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"One more accident and that ought to do it," Brian, aged 9 years, remarks in one of many arresting case examples in an impressive book. A monograph that discusses virtually every aspect of self-destruction in children, The Suicidal Child is balanced in its emphasis: psychoanalytic, cognitive, and psychopharmacological aspects of the problem and its treatment each receive equal time. Devoted to suicide in childhood, the work avoids the common error of labeling all patients younger than 19 years as "children," so this is not a book about the more common problem of adolescent suicide. Nevertheless, its lucid explication of the problem in childhood is of value to anyone interested in suicide prevention at any age.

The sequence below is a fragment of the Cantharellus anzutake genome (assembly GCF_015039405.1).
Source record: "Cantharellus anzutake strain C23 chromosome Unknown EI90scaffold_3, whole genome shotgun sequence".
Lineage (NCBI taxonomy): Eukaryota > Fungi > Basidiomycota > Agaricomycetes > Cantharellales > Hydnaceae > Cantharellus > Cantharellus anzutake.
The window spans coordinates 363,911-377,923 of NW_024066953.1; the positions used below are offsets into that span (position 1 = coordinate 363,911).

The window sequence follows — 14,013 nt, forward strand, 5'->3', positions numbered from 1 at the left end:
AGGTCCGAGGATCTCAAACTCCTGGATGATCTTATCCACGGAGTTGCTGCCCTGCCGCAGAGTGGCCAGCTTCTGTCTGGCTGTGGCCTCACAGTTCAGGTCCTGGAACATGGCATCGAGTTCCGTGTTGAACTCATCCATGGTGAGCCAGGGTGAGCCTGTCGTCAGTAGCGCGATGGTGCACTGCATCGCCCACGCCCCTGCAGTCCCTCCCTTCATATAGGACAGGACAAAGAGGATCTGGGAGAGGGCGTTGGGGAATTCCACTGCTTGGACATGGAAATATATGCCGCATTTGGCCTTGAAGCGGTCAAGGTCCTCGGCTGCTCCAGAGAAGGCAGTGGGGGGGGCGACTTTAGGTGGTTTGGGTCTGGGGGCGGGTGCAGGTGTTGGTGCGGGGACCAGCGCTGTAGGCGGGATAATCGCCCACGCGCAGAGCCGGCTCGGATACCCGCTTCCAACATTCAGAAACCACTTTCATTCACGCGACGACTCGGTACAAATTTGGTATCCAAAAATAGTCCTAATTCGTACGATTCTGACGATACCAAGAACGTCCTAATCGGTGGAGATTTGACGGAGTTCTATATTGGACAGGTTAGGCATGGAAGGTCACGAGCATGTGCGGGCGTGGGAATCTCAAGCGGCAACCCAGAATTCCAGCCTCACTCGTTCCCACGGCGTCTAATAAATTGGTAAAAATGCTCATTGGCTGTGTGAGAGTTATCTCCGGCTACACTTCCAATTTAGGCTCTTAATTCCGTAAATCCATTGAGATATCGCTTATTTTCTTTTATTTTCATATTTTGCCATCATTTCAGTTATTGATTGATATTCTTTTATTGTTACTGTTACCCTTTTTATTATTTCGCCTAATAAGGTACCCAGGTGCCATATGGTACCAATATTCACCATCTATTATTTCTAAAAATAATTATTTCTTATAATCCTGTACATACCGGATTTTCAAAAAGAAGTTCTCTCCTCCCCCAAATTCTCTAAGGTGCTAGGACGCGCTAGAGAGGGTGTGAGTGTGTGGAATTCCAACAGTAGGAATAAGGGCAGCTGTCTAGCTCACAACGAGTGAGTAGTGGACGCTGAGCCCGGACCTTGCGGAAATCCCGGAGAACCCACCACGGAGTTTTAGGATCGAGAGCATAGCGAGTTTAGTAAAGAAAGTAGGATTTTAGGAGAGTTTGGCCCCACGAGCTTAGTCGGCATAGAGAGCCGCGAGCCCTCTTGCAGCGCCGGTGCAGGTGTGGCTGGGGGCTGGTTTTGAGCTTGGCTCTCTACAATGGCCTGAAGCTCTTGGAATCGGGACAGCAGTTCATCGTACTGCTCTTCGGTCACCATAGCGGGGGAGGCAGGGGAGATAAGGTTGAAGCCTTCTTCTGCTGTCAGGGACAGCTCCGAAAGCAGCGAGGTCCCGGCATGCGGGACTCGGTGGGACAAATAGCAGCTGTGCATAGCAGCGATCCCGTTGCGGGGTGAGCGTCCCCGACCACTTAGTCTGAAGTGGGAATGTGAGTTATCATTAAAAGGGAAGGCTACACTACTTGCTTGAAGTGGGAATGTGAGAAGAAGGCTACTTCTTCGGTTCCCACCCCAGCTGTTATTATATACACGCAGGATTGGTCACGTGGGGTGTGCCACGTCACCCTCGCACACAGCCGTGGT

As Brian's comment suggests, children can contemplate self-destruction even at an early age. Whether or not we believe younger patients understand death's permanence, we can surely agree with Pfeffer's assertion that a child's death sought
Hodgman CH. The Suicidal Child. JAMA. 1987;257(12):1656. doi:10.1001/jama.1987.03390120118044